If our current political system made any sense, WebbButton2Jim Webb would be a leading candidate for president instead of a long shot who had to drop out early on.

James Henry Webb Jr. has a biography that would earn him the respect of the Founding Fathers. Unfortunately, he is not much of a campaigner—characteristically missing by two days the date he should have announced, Independence Day 2015 —and an even worse fundraiser.

George Washington could afford to stay aloof from campaigning back then, but Webb couldn’t afford to do so in this benighted era and his candidacy collapsed.

Too bad. In many ways he is a throwback to those leaders of the American Revolution who stood up on behalf of our country and then, returning to civilian life, went on to lead their new nation in the right direction.

A born warrior, Webb comes from a long tradition of military service dating back to the Revolutionary War, and a combative heritage even beyond. In his nonfiction book, Born Fighting: How the Scots-Irish Shaped America, he traced his lineage back to the fierce clansmen on the north side of the wall that the Roman Emperor Hadrian built to keep them out of Britannia.

In that tradition, Webb entered the U.S. Naval Academy in 1968 and earned a commission in the Marine Corps. His service in Vietnam as a platoon and company commander earned him the Navy Cross for extraordinary heroism, as well as the Silver Star, two Bronze Stars and two Purple Hearts.

Still affected by his wounds, Webb left the Marines and entered Georgetown Law Center at a time when many of this fellow students regarded any Vietnam veteran as a kind of enemy alien. Feisty as always, though, he persevered, graduated and took a job as a committee counsel on Capitol Hill.

Meanwhile, he began to write. Over the years he has written 10 books—fiction including his highly acclaimed novel Fields of Fire, and nonfiction like Born Fighting. (He started with the byline “James Webb” but switched to “Jim Webb” after entering politics.) Webb also distinguished himself as a journalist, winning an Emmy for his coverage of the Lebanese civil war.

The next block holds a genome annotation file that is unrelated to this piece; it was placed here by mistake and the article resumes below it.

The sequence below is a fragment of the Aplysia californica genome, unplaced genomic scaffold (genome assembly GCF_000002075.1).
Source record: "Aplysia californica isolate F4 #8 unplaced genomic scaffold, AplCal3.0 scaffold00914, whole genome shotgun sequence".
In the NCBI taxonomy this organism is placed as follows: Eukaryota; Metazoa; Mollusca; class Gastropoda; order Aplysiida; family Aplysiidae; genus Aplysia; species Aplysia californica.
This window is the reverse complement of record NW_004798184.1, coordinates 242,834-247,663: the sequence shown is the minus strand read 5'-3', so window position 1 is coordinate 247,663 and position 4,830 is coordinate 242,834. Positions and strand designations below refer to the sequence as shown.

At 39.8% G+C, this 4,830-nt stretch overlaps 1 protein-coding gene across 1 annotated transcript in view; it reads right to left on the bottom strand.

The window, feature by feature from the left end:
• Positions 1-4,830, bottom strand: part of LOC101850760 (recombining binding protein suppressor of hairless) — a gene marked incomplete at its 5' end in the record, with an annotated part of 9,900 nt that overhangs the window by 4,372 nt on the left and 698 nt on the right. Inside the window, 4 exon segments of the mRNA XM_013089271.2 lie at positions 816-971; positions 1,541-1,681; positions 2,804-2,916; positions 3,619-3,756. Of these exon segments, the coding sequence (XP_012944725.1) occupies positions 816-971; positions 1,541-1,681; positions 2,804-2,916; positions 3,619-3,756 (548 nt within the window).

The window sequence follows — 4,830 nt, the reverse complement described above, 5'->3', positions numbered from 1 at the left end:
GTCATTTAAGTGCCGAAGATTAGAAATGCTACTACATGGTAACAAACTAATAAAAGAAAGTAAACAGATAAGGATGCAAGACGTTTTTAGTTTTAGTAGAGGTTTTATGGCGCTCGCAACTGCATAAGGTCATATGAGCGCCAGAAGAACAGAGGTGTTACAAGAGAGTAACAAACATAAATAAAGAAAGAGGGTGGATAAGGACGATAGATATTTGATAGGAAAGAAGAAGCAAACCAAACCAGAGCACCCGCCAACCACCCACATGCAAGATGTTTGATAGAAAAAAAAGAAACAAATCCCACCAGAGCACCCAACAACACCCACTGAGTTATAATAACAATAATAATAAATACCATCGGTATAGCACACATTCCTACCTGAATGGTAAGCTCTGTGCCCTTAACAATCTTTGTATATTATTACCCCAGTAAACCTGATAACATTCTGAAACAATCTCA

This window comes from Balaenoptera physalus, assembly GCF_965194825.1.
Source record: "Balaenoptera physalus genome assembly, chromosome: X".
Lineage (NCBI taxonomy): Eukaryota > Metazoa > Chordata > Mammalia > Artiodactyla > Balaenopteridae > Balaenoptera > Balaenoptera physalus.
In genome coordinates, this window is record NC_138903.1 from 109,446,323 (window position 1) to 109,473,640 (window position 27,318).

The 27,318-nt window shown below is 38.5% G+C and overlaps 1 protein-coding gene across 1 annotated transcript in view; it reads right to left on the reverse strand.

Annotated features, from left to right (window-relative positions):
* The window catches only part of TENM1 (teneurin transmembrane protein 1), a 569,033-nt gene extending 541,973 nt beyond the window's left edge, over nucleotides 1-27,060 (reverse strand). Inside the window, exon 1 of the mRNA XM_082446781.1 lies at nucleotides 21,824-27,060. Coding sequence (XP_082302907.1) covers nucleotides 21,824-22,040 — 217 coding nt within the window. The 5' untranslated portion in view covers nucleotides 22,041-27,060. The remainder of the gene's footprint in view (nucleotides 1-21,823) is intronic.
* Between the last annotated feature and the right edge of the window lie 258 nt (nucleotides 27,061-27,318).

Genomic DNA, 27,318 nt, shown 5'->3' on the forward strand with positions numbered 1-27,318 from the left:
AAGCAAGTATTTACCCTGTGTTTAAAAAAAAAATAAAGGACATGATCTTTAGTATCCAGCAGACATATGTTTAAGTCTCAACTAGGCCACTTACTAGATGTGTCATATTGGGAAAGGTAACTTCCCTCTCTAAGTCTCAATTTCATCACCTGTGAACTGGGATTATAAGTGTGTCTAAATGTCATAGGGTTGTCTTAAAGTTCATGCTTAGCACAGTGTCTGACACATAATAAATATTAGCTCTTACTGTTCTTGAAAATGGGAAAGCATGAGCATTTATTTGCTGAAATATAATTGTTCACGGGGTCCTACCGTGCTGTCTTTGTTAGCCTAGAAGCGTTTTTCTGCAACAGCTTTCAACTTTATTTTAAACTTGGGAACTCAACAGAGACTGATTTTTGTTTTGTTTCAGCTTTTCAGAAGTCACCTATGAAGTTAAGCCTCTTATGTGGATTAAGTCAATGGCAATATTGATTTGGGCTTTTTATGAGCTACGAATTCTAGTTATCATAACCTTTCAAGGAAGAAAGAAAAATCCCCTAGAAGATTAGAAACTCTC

It was Defense Secretary Caspar Weinberger who reached out to bring Webb into the administration of President Reagan as assistant secretary for reserve affairs.

“He has a magnificent war record, and I am partial to people who have extraordinary combat records,” Weinberger recalled later to The New York Times. “He also writes extremely well. Leadership quality and writing ability are rare to have alone, and a valuable combination.”

Webb wound up as Navy secretary in the Reagan administration, the first U.S. Naval Academy graduate ever to hold that post. He resigned in protest over controversies including the size and deployment of the service he headed (he was right, by the way) and went back to writing.

He was drawn back into government when President George W. Bush elected to invade Iraq in 2003 for reasons that were bogus then and haven’t survived reexamination. Webb vehemently opposed the move and ran successfully for the Senate from Virginia in 2006.

He came to describe himself as a Jacksonian Democrat, saying he was returning to the party’s populist roots after a roundabout journey.

Harry Enten of fivethirtyeight.com, the website founded by Nate Silver that mines political data, called Webb “one of the last of the moderate Democrats.” Enten described Webb’s Senate years as “quite centrist” and his presidential campaign as quixotic. “Jim Webb Is Searching for a Bygone Democratic Party,” said the headline on Enten’s analysis.

Doomed though his presidential bid was, Webb’s Senate years did leave behind one lasting legacy—the post-9/11 G.I. Bill. It doesn’t bear his name, and President George W. Bush grudgingly signed it into law without mentioning its author. The facts nevertheless are that it was the first bill Webb introduced in the Senate, and he quietly shepherded it to bipartisan passage. It provides that those who stood up for their country after 9/11 can go to college for free.

Webb has never shied away from a fight, and some of his positions have haunted him in this single-issue era—his 1979 stance against women in combat, for example, and his more recent defense of displaying the Confederate flag because it is an integral part of our nation’s history.

A handful of positions like that over the years might call into question his judgment on particular issues—but never his patriotism, brains and courage.

The nation’s founders might be baffled by some recent developments in the nation they began to build more than two centuries ago, and they might disagree on current events just as they did back then. But all would instantly recognize Jim Webb as a kindred spirit.

© 2016, J.V. Reistrup